Senior Democrats in the US House of Representatives vowed to pass legislation aimed at protecting American jobs by pressuring China and Japan to raise the value of their currencies.

“What we want to do is find the most effective way to not only send a message, but to bring about action,” House Trade Subcommittee Chairman Sander Levin, a Michigan Democrat, told reporters. “We’re looking at a variety of options.”

Levin presided over an unusual joint hearing that brought together lawmakers from three separate House panels—the Ways and Means subcommittee on Trade, the Financial Services subcommittee on Domestic and International Monetary Policy, Trade and Technology, and the Energy and Commerce subcommittee on Trade and Consumer Protection.

Senior lawmakers said it was the first such hearing they could recall and a sign of the widespread concern in Congress about the perceived unfair advantage that Chinese and Japanese currency practices give exporters in those countries.

“I hope people will take from this (joint hearing) the grave significance of this issue,” said House Financial Services Chairman Barney Frank, a Massachusetts Democrat.

“The fact is that the economic condition of the average American worker has been eroded” and Congress is determined to do something about it, Frank said.

House Commerce Committee Chairman John Dingell, a Michigan Democrat, said he was particularly frustrated with the Bush administration’s unwillingness to label Japan as a currency manipulator. He accused Tokyo of deliberately undervaluing the yen to subsidize automobile exports.

“Thus, I am forced to conclude that it is incumbent upon this Congress to pass legislation that would require the administration to monitor and address unfair foreign currency practices more adequately,” Dingell said.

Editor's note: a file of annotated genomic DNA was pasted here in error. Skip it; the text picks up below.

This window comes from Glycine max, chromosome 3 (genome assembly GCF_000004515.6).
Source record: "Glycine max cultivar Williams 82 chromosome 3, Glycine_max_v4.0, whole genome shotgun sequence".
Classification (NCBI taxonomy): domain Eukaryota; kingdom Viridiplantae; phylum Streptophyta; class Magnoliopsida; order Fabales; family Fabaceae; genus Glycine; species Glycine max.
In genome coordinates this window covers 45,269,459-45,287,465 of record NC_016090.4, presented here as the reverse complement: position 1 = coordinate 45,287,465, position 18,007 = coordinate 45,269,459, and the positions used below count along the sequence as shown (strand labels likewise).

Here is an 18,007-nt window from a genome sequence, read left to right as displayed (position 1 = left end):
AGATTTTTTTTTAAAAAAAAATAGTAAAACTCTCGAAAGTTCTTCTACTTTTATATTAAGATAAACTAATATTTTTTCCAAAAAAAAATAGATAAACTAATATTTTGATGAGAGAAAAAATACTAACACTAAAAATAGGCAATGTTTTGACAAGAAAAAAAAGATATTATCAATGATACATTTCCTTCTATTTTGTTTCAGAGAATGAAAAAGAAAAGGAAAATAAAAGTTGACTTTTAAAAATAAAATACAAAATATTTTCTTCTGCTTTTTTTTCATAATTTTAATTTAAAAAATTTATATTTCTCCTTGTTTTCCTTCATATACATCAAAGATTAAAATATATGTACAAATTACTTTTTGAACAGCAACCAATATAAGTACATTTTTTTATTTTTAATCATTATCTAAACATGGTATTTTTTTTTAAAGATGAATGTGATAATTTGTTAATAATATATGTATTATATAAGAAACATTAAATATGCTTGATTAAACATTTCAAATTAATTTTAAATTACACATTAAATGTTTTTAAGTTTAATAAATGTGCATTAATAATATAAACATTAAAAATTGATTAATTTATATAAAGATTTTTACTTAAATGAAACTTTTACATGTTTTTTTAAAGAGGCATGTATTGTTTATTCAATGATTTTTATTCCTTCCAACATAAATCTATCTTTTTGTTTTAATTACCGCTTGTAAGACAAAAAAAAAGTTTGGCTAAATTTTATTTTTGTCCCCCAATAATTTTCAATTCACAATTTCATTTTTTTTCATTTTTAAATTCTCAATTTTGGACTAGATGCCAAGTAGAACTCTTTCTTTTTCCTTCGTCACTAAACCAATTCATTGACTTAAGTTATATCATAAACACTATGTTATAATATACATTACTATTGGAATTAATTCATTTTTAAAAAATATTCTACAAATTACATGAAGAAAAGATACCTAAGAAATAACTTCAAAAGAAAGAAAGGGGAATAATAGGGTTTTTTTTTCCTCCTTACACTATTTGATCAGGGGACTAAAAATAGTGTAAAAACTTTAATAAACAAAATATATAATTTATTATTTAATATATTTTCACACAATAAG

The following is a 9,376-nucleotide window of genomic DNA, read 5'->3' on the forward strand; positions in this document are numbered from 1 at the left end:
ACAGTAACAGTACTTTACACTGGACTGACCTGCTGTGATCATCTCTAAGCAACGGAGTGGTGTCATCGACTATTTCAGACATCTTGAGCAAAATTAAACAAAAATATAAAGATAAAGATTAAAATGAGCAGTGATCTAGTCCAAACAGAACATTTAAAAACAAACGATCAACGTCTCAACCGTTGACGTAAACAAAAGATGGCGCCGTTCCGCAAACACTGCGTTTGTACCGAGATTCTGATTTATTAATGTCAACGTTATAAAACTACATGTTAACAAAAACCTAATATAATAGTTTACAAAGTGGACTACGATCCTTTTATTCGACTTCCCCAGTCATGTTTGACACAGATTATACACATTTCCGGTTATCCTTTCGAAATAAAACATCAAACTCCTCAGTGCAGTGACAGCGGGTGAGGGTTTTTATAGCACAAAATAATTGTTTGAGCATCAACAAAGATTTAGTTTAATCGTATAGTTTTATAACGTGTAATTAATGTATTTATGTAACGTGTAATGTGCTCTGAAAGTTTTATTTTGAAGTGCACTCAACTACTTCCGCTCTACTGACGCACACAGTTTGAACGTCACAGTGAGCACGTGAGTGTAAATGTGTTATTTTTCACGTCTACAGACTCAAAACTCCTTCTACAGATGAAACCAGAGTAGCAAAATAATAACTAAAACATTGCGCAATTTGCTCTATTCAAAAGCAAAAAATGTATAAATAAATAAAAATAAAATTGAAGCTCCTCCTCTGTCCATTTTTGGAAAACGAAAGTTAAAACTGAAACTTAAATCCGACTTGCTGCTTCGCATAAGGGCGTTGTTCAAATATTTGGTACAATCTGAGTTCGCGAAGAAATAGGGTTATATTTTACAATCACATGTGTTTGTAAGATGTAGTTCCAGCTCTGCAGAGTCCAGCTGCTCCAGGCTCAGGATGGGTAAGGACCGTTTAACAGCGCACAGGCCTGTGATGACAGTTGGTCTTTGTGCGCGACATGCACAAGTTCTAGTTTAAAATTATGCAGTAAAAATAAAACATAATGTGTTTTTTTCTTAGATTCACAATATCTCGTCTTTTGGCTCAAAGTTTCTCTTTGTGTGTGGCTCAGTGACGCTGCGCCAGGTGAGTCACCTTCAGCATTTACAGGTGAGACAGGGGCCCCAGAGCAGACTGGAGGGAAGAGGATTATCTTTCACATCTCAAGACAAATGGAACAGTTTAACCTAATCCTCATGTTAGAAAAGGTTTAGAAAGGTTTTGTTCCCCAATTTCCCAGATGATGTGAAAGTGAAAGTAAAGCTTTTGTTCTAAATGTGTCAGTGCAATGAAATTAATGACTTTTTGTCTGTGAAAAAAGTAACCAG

Several witnesses, including the AFL-CIO labor federation’s policy director Thea Lee, urged Congress to pass legislation crafted by Rep. Tim Ryan, an Ohio Democrat, and Rep. Duncan Hunter, a California Republican, which would allow the Commerce Department to slap duties on goods from countries that manipulate their currency for a trade advantage.

Levin told reporters that Congress could start action on legislation in coming weeks.

“It’s moving. . . There’s various alternatives. The Ryan-Hunter bill is clearly one of them,” Levin said.

Lawmakers are frustrated that four years of Bush administration pressure on the China to revalue its currency hasn’t produced more results.

The issue is expected to dominate a high-level US-China economics meeting led by US Treasury Secretary Henry Paulson and Chinese Vice Premier Wu Yi in Washington this month.

Stephen Roach, chief economist at Morgan Stanley, urged lawmakers to think twice before passing protectionist legislation that could backfire on the United States.

“You’re treading on very dangerous territory here,” Roach said, noting the real root of the United States’ huge trade deficit is the low US saving rate.

Slapping sanctions on China or taking other steps to force Beijing to revalue its currency, the yuan, could boomerang on the United States in the form of higher interest rates and a sharp plunge in the value of the dollar, Roach said.

Several Republican lawmakers also urged caution, although concern about China’s exchange rate crossed party lines.

Fred Bergsten, director of the Peterson Institute for International Economics, said there was a greater risk to the US and global economy from doing nothing about Asian currencies, particularly China’s.

He called for a much more aggressive strategy to get China to value its currency at a higher exchange rate to the dollar.

Bergsten said he did not believe Japan was manipulating its currency. But that does not let Tokyo “off the hook” because the yen is still significantly undervalued, he said.

The Chinese yuan needs to strengthen by about 35% against the dollar, and by at least 15% against all currencies, over the next several years, Bergsten said.

That would reduce the US cu